I found this piece on 'Roscoesblog'. Roscoe documents his sources.
I find that his stuff is quite reliable.This one makes me cry. You can appreciate it more if you have seen and/or worn the '1000 yard stare'.

1/8 Marines Coming Home

Jay has an e-mail from a Navy medical type, who saw First Battalion, Eight Marines rolling back from Fallujah. It is a must read. (Jay got the link from the Marine Corps Moms).

They are so damn young...

When 1/8 Marines arrived back in Kuwait prior to returning home after their second deployment in Iraq, USN CDR Kurt Storey, son of a former VietNam POW USAF LTC Thomas G. Storey, was there. Here's his e-mail relating that experience:

I was going to the gym tonight ( really just a huge tent with weights and treadmills), and we had heard that one of the MEUs (Marine Exp Units) that had come out of service in the "triangle" was reploying (leaving country). We saw their convoy roll in to the Kuwait Naval Base as the desert sun was setting. I have never seen anything like this. Trucks and humvees that looked like they had just come through a shredder. Their equipment was full of shrapnel blast holes, and missing entire major pieces that you could tell had been blasted by IEDs.

These kids looked bad too! I mean, sunken eyes, thin as rails, and that 1000 yd stare they talk about after direct combat. Made me pretty damn embarrassed to be a "rear area warrior". All people could do was stop in their tracks and stare... and feel like I wanted to bow my head in reverence.

A Marine Captain stationed with me, was standing next to me also headed to the gym. He said, "part of 1st Brigade Combat Team, 8th Marines sir. Took the heaviest losses of any single unit up north as part of Task Force Danger, sir."

As the convoy rolled up, all of us watching just slowly crept toward these kids as they dismounted the hummers and 5 tons. Of course, we were all shiny and clean compared to these warriors. This kids looked like they had just crawled from Iraq. I had my security badge and id around my neck, and started to help them unload some of their duffle bags.

A crusty Gunny came up to me and said "sir, you don’t have to do that..."

"Gunny... yes I do..."

They all looked like they were in high school, or younger!! All held themselves sharply and confident, despite the extreme fatigue you could tell they had endured. "You guys out of the triangle?" I asked.

"Yes, sir. 14 months, and twice into the grinder sir" (both fights for Fallujah).

All I could do was throw my arm around their shoulders and say "thanks Marine, for taking the fight to the bad guys...we love you man". I looked at these young kids, not one of them complaining or showing signs of anything but focus, and good humor.

"Sir, they got ice cream at the DFAC sir?" "I haven't had real ice cream since we got here..."

They continued to unload... and after I had done my hand shakes and shoulder hugs, the Captain and I looked at each other... They want ice cream, we'll get them ice cream. You see a squid O-5 and a focused Marine O-3 can get just about anything, even if the mess is closed.Needless to say, we raided the closed DFAC (mess tent), much to the chagrin of one very pissed off Mess SGT. and grabbed boxes of ice cream sandwiches (as many as we could carry), and hustled back to the convoy. I felt like Santa Claus.

"Thank you sir.." again and again from each troop as we tossed up the bars to the guys in the trucks.

"Son, what the hell are you thanking me for...? I can't thank you enough..."

and they are so damn young....

I will sleep well knowing they are watching my back tonight....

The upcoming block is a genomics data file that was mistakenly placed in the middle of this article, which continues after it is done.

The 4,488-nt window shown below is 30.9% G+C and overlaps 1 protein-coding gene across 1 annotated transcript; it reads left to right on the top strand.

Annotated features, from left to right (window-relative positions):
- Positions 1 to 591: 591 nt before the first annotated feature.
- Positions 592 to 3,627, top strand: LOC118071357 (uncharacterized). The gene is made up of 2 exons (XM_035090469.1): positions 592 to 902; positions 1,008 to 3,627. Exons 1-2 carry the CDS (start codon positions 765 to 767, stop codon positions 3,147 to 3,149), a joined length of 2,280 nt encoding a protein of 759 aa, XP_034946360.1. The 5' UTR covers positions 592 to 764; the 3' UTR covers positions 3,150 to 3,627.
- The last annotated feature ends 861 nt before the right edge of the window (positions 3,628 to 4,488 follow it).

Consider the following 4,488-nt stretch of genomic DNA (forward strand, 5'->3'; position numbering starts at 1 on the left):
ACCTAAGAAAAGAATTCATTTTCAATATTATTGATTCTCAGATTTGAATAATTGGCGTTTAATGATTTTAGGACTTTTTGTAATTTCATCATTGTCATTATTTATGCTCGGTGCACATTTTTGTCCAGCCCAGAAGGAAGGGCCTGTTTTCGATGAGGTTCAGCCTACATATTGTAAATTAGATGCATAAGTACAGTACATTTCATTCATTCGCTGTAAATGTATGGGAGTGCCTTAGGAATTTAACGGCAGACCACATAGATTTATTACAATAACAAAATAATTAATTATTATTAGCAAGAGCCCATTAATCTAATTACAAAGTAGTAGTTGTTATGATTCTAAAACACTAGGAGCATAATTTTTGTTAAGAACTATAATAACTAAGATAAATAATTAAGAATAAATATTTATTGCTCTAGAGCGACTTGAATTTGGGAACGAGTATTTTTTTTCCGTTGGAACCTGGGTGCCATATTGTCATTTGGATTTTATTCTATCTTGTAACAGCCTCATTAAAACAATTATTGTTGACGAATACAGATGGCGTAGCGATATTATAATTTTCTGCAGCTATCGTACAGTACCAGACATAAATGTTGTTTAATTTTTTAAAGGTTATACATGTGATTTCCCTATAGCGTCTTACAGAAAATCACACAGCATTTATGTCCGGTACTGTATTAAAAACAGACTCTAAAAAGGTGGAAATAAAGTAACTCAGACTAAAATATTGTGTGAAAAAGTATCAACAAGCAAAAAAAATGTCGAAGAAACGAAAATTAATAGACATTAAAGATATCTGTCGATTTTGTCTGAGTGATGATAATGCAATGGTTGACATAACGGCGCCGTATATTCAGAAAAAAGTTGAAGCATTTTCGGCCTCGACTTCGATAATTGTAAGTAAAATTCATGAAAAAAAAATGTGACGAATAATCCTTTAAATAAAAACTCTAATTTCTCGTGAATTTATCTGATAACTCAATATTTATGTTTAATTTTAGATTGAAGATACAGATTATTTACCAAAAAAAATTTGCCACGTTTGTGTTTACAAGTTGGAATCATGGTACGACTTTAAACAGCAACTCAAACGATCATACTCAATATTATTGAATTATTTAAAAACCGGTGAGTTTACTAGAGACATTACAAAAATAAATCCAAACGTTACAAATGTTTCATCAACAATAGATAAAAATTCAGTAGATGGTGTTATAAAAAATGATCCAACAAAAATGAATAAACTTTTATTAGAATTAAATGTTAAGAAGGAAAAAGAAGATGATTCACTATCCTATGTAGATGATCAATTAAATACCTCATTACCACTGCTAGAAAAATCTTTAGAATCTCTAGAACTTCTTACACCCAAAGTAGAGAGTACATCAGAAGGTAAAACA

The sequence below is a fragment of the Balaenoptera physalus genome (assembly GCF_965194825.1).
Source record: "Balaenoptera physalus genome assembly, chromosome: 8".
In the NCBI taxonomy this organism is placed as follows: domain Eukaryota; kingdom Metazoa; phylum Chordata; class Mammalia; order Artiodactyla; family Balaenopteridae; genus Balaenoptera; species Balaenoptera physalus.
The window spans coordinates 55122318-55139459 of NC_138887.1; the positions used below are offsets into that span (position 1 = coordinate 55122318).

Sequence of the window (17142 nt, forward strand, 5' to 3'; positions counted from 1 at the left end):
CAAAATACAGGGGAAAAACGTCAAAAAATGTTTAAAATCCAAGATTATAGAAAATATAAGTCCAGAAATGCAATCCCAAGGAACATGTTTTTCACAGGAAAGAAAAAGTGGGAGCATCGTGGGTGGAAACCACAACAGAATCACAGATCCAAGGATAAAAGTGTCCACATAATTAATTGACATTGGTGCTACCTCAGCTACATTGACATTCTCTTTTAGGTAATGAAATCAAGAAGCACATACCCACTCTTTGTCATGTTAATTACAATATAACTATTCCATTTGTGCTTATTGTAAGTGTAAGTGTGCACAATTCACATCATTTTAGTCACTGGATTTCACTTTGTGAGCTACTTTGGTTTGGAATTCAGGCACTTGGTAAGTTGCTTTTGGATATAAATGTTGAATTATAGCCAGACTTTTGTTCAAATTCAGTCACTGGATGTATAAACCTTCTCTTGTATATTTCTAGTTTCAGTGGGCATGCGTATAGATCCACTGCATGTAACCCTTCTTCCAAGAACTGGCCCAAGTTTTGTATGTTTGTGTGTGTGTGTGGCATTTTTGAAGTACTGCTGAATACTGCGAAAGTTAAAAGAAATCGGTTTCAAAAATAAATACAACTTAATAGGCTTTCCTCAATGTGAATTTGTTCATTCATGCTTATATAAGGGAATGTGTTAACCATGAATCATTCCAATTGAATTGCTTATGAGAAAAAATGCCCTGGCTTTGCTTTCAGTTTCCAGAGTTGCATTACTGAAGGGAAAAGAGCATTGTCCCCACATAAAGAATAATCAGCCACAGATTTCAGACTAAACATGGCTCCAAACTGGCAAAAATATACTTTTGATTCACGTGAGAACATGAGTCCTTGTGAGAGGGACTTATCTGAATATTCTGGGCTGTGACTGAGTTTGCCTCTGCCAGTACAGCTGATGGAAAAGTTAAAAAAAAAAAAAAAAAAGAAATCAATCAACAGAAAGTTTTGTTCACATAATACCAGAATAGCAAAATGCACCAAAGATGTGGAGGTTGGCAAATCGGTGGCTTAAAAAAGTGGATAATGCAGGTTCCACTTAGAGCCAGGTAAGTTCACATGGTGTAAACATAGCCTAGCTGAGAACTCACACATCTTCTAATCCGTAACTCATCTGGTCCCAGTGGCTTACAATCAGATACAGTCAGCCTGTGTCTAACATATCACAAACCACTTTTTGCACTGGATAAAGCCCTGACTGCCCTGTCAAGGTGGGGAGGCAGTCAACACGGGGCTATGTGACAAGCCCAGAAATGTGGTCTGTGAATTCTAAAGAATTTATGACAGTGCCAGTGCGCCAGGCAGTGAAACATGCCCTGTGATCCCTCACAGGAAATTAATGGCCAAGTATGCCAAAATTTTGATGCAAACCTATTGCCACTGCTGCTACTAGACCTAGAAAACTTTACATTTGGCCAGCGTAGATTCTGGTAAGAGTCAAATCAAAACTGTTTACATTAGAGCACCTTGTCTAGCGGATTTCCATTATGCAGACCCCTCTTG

1/8 is now back at Camp LeJeune.

My exwife and I spent my last night before I left for the Nam with my Cousin Bill and his wife Lynn. At that time, I didn't understand why that evening of hospitality was important for Bill.You see, Bill was a young Marine Lieutenant in the 1 Mar Div at the Inchon Landing. He was severely wounded at Chosin Resevoir. But, he managed to shepherd what was left of his command back to the evacuation from Hungnam during the Korean 'Police Action'.

When Billy came back, the 'spit on' reception had yet to be invented. That particular treat was reserved for my generation, the ones that went to the Nam. He was met by the 'no reception at all, business as usual and here's what we did while you were away on vacation' reception. This was just as devestating to him as the 'spit on' reception was to me. At least somebody knew that I was gone, even if they believed that all I did was slaughter women and children.

Billy was the only person that I could talk to about the Nam experience. After his years of silence and self imposed isolation, I was the only one that he could talk to about Korea. We both divorced, but he never remarried. I haven't talked to Bill for a very long time. In fact, I have neither his phone number nor his mailing address. Billy is tucked away in a pricey and private 'rest home' now, where he can't embarrass the family. His isolation is complete. I doubt that I would even be notified by family if he has died.

I like to think that I got past PTSD (Post Traumatic Stress Disorder) but there are days that the dividing line with insanity is very blurred. These are the after effects of seeing 'what it is' that leaves you with a thousand yard stare.

Last Thanksgiving I flew from here to Nashville and back to visit my kids and my grandkids. It was a really tough trip. The planes were loaded with 'Space Available' GI's. Some going home on Holiday leave before shipping out, some were going to meet there units and ship out, some were just getting home from the Middle East. And they are ' damned young '. I felt like really close to the dividing line with insanity. And all I could do was shake their hands and say thanks...

The guys in the above eMail and all the troopers did and are doing what has to be done. They deserve more than Billy or I got. Let's knock off the political bullcrap at least long enough to welcome them home. And to say...



A rose by any name would smell as sweetly. Even when it grows along a busted down old chain link fence in front of a rent house... Posted by Hello


A.K.A. - A brief view of what I try to do and how I try live my life...
- Ride Hard -
Nothing that is worth doing is not worth over-doing.

- Shoot Straight -
Life is like being a referee - I calls 'em like I sees 'em.
And that is called opinion.

- Speak Truth -
If it is stated as a fact, a source or reference ought to be given.

And you, gentle reader, have a part in this too.
Your part is to join the discussion and to make sure that
I have not gone astray of the
The Credo.

A glitch was found...

I'll try again. This whole thing is a voyage of discovery...

Peace and all good,


Free Web Counter